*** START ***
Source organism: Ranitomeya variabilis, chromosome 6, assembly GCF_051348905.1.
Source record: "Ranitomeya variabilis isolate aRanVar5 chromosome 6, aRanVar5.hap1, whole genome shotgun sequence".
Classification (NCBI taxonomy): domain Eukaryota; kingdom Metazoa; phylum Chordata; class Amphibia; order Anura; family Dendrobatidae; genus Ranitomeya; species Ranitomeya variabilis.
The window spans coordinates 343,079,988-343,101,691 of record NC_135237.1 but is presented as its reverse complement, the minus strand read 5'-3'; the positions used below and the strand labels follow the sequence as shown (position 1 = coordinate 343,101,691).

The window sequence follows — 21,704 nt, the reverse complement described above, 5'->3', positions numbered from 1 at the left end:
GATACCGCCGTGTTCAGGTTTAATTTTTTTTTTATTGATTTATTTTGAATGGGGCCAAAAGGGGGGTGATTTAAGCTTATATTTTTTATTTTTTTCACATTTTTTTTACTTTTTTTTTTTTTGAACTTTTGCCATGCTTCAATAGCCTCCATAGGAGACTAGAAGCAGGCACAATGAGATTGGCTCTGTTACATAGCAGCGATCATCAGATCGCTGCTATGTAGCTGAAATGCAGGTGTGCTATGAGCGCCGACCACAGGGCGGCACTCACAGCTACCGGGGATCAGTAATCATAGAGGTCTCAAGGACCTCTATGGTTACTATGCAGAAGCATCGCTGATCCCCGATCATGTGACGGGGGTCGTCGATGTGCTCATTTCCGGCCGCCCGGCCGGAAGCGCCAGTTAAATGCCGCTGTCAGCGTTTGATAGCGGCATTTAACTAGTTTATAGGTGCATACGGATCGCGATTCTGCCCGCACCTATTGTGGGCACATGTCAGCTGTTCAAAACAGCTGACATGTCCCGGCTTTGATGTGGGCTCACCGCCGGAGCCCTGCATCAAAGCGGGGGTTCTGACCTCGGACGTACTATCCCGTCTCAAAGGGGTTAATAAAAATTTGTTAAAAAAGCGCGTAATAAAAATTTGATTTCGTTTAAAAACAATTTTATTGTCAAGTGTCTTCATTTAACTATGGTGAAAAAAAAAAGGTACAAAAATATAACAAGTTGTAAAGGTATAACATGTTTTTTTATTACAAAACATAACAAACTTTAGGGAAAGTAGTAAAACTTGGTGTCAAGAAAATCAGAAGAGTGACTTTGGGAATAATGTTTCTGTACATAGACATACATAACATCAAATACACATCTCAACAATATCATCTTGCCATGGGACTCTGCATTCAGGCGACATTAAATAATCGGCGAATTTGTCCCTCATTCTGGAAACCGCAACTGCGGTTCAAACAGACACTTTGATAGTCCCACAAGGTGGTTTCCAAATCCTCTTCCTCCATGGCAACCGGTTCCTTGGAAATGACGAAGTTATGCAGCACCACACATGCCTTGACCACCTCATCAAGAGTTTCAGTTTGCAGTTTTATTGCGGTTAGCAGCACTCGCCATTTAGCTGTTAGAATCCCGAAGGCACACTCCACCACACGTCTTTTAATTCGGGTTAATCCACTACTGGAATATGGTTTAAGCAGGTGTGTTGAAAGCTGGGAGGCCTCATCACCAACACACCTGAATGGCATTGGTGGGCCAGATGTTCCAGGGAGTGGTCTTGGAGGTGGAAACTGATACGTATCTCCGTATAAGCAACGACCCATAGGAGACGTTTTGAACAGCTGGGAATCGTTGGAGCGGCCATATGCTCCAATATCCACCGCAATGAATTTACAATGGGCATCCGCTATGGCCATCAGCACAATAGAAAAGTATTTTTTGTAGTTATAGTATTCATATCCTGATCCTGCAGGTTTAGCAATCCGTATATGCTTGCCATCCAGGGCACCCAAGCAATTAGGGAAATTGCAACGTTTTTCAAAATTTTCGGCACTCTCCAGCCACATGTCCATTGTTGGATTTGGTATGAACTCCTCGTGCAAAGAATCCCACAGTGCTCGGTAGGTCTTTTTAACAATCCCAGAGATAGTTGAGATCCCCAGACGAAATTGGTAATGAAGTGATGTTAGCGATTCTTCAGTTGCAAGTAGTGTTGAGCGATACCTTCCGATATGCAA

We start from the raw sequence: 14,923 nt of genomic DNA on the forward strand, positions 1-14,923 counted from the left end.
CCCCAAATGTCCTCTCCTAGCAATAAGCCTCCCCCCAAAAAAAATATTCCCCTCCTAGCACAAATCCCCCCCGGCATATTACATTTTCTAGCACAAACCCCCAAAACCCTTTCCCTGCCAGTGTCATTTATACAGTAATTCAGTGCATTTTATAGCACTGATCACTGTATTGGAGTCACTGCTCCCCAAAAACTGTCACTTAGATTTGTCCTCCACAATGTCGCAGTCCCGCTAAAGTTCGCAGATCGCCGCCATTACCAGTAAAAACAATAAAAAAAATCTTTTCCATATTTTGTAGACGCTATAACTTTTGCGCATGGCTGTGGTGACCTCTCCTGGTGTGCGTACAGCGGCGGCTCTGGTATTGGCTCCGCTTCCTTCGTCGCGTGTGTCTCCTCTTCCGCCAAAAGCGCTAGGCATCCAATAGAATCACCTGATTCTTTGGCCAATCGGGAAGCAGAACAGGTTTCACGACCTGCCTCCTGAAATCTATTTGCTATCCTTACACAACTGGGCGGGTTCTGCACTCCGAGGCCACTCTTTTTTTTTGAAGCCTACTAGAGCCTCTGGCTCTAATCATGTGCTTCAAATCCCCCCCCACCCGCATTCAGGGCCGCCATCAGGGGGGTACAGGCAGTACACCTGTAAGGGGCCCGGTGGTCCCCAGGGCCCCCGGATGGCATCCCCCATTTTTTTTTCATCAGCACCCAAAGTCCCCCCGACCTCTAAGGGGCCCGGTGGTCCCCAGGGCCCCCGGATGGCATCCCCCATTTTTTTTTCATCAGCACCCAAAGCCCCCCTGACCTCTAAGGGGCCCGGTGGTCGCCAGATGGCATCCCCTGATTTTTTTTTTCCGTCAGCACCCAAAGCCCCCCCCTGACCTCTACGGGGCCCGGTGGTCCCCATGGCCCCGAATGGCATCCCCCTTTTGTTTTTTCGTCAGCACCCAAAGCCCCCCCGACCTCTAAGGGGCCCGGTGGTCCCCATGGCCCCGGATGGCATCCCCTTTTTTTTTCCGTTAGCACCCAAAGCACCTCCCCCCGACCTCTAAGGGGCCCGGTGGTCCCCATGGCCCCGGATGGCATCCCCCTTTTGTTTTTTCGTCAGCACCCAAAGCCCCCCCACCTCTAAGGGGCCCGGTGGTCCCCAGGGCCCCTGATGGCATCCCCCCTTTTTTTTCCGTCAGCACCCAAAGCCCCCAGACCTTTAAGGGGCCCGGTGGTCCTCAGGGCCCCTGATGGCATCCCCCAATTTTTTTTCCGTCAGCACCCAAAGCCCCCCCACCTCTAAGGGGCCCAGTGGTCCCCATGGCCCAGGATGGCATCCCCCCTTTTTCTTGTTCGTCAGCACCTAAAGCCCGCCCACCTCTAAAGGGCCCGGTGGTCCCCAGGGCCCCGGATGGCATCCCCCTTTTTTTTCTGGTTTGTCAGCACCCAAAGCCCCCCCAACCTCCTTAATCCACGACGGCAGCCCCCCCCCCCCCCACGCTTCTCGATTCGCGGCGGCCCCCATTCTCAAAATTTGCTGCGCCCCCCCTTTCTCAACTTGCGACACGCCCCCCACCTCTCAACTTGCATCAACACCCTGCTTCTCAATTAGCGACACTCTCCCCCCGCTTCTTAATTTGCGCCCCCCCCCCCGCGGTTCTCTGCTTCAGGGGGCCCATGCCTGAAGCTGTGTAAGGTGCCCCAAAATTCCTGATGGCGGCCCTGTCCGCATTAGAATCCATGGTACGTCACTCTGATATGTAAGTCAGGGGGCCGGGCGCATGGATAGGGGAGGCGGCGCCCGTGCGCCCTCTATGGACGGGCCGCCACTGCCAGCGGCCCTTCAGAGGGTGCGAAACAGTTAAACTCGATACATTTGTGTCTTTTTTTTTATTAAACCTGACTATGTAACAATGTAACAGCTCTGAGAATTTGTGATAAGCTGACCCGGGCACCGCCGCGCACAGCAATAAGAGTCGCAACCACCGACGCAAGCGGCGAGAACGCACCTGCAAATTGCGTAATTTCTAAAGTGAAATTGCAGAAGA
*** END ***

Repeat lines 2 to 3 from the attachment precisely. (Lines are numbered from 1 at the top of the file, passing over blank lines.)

Source record: "Ranitomeya variabilis isolate aRanVar5 chromosome 6, aRanVar5.hap1, whole genome shotgun sequence".
Classification (NCBI taxonomy): domain Eukaryota; kingdom Metazoa; phylum Chordata; class Amphibia; order Anura; family Dendrobatidae; genus Ranitomeya; species Ranitomeya variabilis.